From Internet2.0 to Web3

Part 2 – From Internet2.0 to Web3

It’s funny to think of the 90’s being over 20 years ago. If you asked most people who lived through them they would likely say it barely feels like more than a decade, if not less, since the Cold War ended, the Berlin Wall fell, and a small Government Defense Project ushered in a new Age of information and progress.

Dotcom Bubble

The Age of Technology – sparked by the World Wide Web.

In the mid-90’s the Internet became a tool accessible by the public and by 2000 was widely used by the mainstream. Accordingly, thousands of businesses fought for space as they attempted to capitalize on the emerging markets and technology made available by the Web and the unprecedented platform it offered. During the first several years of the Internet there was no governing body, no regulations, and very few rules regarding conduct, direction or oversight.

Basically, it was the Wild West.

A place where prospectors could try their luck against mercurial elements and unfamiliar, often hostile, territory in hopes of striking gold and becoming rich. Some few people and companies made an honest living by capitalizing on the opportunities presented by the new territory, while many others could not meet the demands of the new world and withered away.

There were also predators. Opportunistic actors that used the lawlessness of the unregulated internet to exploit businesses and individuals.


The law came a knocking in the form of the International Corporation for Assigned Names and Numbers (ICANN).  Created by the U.S. Government, ICANN took control of the internet in 1998 as an independent, non-profit, corporation tasked with global governance – basically, the UN of the internet. It is responsible for Policy and Oversight, management of Domain Name System (which they contract out to companies like GoDaddy and EnCirca) and Top Level Domains or TLDs (.com,.org,.gov, etc.).

Things were still somewhat chaotic until in the early 2000’s, when the venture capitalist money dried up and the self-regulation of a capitalistic market finally kicked in, the Dotcom Bubble collapsed dragging many businesses down with it and leaving a much smaller, more manageable internet run by a few major players (Google, Amazon, etc.).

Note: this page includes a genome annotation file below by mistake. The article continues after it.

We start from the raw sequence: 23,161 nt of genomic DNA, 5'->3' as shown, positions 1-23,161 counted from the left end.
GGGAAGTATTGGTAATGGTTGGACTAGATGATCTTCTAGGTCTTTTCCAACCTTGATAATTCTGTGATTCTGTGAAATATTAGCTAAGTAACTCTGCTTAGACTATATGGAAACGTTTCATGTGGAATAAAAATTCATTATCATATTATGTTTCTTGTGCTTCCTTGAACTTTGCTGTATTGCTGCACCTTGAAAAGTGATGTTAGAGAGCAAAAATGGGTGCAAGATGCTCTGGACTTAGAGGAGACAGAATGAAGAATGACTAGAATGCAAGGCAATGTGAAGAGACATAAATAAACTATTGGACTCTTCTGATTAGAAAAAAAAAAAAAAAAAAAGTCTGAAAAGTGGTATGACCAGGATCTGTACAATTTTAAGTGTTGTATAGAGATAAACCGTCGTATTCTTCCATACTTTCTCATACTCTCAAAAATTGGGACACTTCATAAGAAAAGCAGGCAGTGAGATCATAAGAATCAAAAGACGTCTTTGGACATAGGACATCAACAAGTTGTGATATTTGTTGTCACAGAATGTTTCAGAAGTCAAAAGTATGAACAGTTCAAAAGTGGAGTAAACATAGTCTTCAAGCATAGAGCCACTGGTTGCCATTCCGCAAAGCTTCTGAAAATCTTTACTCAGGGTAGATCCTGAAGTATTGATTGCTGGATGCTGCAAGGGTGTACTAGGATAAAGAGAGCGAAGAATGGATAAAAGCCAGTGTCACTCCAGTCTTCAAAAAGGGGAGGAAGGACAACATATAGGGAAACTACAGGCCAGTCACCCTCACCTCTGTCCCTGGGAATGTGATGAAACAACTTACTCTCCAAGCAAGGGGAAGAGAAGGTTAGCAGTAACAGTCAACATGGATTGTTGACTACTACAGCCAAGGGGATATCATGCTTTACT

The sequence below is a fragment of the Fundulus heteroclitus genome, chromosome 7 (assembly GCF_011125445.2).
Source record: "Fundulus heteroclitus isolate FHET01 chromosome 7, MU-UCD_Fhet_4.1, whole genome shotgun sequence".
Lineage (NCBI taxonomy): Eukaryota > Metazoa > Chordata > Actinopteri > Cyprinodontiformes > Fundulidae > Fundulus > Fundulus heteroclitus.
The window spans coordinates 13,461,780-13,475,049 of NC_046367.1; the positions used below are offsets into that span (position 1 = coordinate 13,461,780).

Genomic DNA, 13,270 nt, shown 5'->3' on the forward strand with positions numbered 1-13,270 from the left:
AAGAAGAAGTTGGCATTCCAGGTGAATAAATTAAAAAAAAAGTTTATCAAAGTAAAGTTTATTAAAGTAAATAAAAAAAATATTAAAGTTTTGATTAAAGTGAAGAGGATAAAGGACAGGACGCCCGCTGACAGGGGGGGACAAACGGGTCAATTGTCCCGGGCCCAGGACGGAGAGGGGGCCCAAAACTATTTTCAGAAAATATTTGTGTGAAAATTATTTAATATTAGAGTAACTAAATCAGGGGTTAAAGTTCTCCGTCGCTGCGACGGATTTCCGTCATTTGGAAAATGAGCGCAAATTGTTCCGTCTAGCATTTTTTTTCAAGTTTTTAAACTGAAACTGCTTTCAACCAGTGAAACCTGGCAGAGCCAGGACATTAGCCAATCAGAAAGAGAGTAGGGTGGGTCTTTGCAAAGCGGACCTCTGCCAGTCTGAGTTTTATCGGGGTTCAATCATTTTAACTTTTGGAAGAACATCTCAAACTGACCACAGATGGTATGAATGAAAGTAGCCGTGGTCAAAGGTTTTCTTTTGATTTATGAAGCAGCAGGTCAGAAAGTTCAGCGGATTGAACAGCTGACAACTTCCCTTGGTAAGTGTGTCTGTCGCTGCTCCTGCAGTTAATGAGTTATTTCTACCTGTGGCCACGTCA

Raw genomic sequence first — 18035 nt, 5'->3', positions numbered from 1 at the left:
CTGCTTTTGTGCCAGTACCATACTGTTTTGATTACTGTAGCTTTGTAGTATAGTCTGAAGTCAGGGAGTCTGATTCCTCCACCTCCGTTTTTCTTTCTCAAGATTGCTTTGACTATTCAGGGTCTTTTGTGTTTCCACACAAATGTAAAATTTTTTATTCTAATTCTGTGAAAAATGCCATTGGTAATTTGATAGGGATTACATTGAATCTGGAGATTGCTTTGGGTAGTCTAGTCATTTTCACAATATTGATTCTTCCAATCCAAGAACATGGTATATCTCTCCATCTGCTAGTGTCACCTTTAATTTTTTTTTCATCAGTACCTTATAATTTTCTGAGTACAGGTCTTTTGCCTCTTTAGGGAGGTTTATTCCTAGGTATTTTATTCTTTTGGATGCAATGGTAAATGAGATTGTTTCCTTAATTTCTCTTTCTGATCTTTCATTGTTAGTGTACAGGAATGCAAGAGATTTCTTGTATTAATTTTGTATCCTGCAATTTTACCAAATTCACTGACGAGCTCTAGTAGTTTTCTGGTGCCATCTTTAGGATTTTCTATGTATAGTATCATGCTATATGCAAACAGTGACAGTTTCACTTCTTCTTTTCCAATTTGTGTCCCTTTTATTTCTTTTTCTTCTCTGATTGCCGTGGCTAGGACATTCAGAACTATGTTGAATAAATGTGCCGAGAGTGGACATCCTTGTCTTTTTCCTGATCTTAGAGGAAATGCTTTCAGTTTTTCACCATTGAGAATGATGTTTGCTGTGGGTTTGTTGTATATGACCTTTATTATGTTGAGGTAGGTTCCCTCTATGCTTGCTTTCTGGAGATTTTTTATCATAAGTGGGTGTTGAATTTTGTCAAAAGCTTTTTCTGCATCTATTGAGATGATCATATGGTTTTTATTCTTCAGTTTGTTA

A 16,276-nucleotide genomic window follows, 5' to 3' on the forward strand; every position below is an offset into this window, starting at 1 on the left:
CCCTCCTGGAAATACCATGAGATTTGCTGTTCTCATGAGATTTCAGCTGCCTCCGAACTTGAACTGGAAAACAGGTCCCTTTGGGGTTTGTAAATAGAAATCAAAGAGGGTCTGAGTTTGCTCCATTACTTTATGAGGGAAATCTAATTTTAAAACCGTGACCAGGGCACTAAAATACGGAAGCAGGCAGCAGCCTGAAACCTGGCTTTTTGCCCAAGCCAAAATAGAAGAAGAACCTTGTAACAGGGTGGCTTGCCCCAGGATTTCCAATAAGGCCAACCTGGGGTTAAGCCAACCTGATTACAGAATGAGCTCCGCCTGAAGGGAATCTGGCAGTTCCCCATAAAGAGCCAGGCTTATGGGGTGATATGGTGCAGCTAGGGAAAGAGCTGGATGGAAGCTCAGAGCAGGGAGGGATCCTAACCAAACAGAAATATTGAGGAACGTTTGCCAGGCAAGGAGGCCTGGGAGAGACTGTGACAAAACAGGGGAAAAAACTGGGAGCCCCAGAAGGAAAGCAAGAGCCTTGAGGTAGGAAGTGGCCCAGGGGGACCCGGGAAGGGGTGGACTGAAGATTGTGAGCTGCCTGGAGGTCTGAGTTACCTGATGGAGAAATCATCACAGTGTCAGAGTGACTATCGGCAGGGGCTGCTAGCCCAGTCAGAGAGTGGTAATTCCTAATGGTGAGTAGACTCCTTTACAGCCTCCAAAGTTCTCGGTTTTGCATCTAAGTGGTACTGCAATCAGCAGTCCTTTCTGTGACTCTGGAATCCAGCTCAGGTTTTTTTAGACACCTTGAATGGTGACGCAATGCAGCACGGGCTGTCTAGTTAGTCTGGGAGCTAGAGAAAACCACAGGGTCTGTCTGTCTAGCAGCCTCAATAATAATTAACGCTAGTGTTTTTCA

Internet 2.0

Bringing us to the Year of Our Lord 2022. 4.5 billion users and over two decades worth of technological progress has left the internet unrecognizable from its younger self, with two exceptions – most of the same major players are still heavily involved, and ICANN is still the only governing body.

Technological advancements have made the internet accessible to billions of people and caused it to grow exponentially since the early-2000’s. Understandably, ICANN, being a non-profit, government organization, has been unable to grow with it. Mired in issues of Accountability, bureaucracy and red tape, ICANN does not have the infrastructure to properly regulate the internet at its current size and is unable to facilitate its growth and development.

Accordingly, a new internet is starting to take over. Built using Blockchain Technology it was originally used for Decentralized Finance (DeFi) but has since grown into what is now called web3.


Blockchain is a decentralized database shared among the nodes of a computer network. Basically, instead of having one massive, corporate owned, warehouse that houses an entire database, that database is spread across thousands of computers all around the world. People “rent” out part of their computers processing power and are paid in crypto for the trouble. This means that no one person/company/organization can own it.

Blockchain also differs in the way it stores data. Every time a new piece of information is inputted – whether that’s a crypto transaction, NFT purchase, Smart Contract, app upload, website creation, etc. – that information is transformed into a block, validated or mined* and secured. If more information is added to the original (i.e. an NFT or crypto changes hands) then a new ‘block’ is created and linked to the previous one, creating a chain of information.